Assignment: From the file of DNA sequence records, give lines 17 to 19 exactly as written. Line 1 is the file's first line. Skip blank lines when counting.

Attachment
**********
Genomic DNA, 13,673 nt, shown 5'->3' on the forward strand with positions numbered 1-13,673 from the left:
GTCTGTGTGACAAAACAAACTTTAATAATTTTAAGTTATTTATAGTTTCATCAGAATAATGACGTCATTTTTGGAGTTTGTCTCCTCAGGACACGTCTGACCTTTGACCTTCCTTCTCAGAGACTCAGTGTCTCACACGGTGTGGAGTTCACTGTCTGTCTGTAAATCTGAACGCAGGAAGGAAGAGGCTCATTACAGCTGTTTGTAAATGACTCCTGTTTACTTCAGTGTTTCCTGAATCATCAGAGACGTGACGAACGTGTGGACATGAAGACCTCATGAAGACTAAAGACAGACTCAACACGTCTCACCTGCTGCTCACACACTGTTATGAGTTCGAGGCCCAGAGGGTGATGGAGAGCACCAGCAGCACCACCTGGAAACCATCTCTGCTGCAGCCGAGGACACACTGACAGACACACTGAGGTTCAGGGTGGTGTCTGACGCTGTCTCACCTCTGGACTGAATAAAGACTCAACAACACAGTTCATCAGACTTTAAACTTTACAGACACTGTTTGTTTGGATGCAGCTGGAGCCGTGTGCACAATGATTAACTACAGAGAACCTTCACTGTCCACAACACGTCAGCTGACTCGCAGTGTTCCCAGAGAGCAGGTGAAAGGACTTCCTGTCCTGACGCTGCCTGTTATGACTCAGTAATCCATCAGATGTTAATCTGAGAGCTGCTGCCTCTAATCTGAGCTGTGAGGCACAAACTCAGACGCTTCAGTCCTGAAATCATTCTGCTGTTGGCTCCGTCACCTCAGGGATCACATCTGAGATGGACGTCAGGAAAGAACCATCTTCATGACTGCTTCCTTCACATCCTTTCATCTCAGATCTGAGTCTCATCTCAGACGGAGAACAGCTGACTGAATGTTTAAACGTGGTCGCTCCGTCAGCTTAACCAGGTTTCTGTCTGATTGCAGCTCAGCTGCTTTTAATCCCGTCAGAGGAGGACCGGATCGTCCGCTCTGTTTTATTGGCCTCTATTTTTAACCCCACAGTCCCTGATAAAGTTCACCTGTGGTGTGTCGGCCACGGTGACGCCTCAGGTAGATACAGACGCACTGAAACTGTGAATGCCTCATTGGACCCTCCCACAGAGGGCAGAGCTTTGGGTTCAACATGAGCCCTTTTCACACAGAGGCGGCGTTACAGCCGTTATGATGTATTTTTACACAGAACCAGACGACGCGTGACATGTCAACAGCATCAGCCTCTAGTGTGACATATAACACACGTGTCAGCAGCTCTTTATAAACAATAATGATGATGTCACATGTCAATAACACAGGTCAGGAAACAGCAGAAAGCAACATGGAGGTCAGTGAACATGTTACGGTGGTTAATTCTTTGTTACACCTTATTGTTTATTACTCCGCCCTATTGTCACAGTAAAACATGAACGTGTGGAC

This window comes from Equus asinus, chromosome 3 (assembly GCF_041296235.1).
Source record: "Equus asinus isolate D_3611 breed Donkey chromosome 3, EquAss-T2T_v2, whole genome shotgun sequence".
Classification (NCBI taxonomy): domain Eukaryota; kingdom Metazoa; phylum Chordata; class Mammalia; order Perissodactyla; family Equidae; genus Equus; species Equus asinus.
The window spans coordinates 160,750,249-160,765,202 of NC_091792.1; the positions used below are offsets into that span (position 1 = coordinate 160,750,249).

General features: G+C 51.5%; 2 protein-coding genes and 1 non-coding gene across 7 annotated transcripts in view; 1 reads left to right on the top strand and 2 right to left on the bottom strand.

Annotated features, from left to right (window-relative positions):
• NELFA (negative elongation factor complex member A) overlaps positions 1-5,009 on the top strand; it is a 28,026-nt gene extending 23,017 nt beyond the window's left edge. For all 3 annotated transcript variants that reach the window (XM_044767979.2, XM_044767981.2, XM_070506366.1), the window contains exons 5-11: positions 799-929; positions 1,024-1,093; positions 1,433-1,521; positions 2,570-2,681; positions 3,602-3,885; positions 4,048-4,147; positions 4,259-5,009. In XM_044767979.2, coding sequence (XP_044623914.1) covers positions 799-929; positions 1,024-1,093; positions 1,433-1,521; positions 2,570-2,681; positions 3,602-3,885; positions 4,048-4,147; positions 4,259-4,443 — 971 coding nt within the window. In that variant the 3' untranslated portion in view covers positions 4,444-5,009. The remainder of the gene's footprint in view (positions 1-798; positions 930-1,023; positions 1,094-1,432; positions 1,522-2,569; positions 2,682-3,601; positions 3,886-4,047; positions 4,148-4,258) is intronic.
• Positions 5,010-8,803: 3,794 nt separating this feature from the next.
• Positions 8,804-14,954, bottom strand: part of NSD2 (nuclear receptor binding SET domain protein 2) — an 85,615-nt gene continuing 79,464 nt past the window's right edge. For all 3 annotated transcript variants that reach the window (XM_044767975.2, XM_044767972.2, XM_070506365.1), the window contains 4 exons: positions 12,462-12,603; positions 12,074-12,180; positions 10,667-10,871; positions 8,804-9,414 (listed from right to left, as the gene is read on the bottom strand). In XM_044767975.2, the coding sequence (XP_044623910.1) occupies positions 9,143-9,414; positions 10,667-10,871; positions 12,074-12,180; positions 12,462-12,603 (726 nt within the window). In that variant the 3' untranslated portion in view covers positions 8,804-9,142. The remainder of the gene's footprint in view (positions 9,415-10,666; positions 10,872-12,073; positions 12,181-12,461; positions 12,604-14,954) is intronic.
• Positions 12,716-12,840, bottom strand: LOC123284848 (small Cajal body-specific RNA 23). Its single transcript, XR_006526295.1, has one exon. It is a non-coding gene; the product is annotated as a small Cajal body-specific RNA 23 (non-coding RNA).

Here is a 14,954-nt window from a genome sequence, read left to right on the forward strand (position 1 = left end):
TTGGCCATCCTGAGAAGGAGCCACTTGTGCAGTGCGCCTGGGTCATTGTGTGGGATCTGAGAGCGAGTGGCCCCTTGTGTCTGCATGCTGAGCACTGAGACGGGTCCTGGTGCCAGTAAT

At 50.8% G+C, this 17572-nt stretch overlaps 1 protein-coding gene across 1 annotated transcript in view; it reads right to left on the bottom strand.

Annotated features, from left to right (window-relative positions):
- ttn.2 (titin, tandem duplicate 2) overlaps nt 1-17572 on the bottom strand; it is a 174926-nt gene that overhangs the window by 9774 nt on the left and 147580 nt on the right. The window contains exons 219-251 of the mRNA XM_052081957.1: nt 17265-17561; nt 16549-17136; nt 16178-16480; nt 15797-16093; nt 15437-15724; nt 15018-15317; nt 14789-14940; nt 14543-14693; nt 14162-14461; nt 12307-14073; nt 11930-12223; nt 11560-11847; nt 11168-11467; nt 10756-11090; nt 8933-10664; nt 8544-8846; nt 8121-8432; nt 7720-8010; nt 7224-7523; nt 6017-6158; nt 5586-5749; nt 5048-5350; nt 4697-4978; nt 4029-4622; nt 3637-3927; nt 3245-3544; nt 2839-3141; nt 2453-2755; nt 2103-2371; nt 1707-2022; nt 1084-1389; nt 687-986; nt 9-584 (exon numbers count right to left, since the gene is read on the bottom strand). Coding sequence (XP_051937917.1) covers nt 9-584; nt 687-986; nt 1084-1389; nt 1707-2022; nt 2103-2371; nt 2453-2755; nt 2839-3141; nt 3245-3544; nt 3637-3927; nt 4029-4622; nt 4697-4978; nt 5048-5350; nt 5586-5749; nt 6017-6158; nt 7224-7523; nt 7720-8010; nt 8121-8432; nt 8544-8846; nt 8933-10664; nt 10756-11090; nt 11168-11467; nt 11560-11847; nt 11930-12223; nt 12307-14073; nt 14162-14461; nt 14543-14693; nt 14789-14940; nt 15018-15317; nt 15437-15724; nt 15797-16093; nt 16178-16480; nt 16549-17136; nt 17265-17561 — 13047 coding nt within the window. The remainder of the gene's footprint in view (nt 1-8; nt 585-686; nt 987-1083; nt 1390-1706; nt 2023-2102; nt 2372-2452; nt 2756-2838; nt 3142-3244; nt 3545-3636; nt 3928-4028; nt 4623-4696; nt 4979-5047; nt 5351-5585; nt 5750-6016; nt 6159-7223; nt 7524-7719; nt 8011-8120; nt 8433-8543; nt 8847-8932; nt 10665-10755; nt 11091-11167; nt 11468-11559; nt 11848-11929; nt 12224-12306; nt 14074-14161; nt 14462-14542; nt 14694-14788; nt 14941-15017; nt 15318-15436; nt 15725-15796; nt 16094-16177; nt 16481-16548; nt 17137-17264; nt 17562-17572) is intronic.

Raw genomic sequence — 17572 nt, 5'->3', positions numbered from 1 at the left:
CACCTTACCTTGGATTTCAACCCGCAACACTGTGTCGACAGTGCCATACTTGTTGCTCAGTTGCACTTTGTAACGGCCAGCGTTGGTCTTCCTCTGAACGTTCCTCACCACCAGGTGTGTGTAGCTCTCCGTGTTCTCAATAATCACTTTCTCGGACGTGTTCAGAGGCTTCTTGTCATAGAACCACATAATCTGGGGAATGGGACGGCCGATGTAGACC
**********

- ttn.2 (titin, tandem duplicate 2) overlaps nt 1-17572 on the bottom strand; it is a 174926-nt gene that overhangs the window by 9774 nt on the left and 147580 nt on the right. The window contains exons 219-251 of the mRNA XM_052081957.1: nt 17265-17561; nt 16549-17136; nt 16178-16480; nt 15797-16093; nt 15437-15724; nt 15018-15317; nt 14789-14940; nt 14543-14693; nt 14162-14461; nt 12307-14073; nt 11930-12223; nt 11560-11847; nt 11168-11467; nt 10756-11090; nt 8933-10664; nt 8544-8846; nt 8121-8432; nt 7720-8010; nt 7224-7523; nt 6017-6158; nt 5586-5749; nt 5048-5350; nt 4697-4978; nt 4029-4622; nt 3637-3927; nt 3245-3544; nt 2839-3141; nt 2453-2755; nt 2103-2371; nt 1707-2022; nt 1084-1389; nt 687-986; nt 9-584 (exon numbers count right to left, since the gene is read on the bottom strand). Coding sequence (XP_051937917.1) covers nt 9-584; nt 687-986; nt 1084-1389; nt 1707-2022; nt 2103-2371; nt 2453-2755; nt 2839-3141; nt 3245-3544; nt 3637-3927; nt 4029-4622; nt 4697-4978; nt 5048-5350; nt 5586-5749; nt 6017-6158; nt 7224-7523; nt 7720-8010; nt 8121-8432; nt 8544-8846; nt 8933-10664; nt 10756-11090; nt 11168-11467; nt 11560-11847; nt 11930-12223; nt 12307-14073; nt 14162-14461; nt 14543-14693; nt 14789-14940; nt 15018-15317; nt 15437-15724; nt 15797-16093; nt 16178-16480; nt 16549-17136; nt 17265-17561 — 13047 coding nt within the window. The remainder of the gene's footprint in view (nt 1-8; nt 585-686; nt 987-1083; nt 1390-1706; nt 2023-2102; nt 2372-2452; nt 2756-2838; nt 3142-3244; nt 3545-3636; nt 3928-4028; nt 4623-4696; nt 4979-5047; nt 5351-5585; nt 5750-6016; nt 6159-7223; nt 7524-7719; nt 8011-8120; nt 8433-8543; nt 8847-8932; nt 10665-10755; nt 11091-11167; nt 11468-11559; nt 11848-11929; nt 12224-12306; nt 14074-14161; nt 14462-14542; nt 14694-14788; nt 14941-15017; nt 15318-15436; nt 15725-15796; nt 16094-16177; nt 16481-16548; nt 17137-17264; nt 17562-17572) is intronic.

Raw genomic sequence — 17572 nt, 5'->3', positions numbered from 1 at the left:
CACCTTACCTTGGATTTCAACCCGCAACACTGTGTCGACAGTGCCATACTTGTTGCTCAGTTGCACTTTGTAACGGCCAGCGTTGGTCTTCCTCTGAACGTTCCTCACCACCAGGTGTGTGTAGCTCTCCGTGTTCTCAATAATCACTTTCTCGGACGTGTTCAGAGGCTTCTTGTCATAGAACCACATAATCTGGGGAATGGGACGGCCGATGTAGACC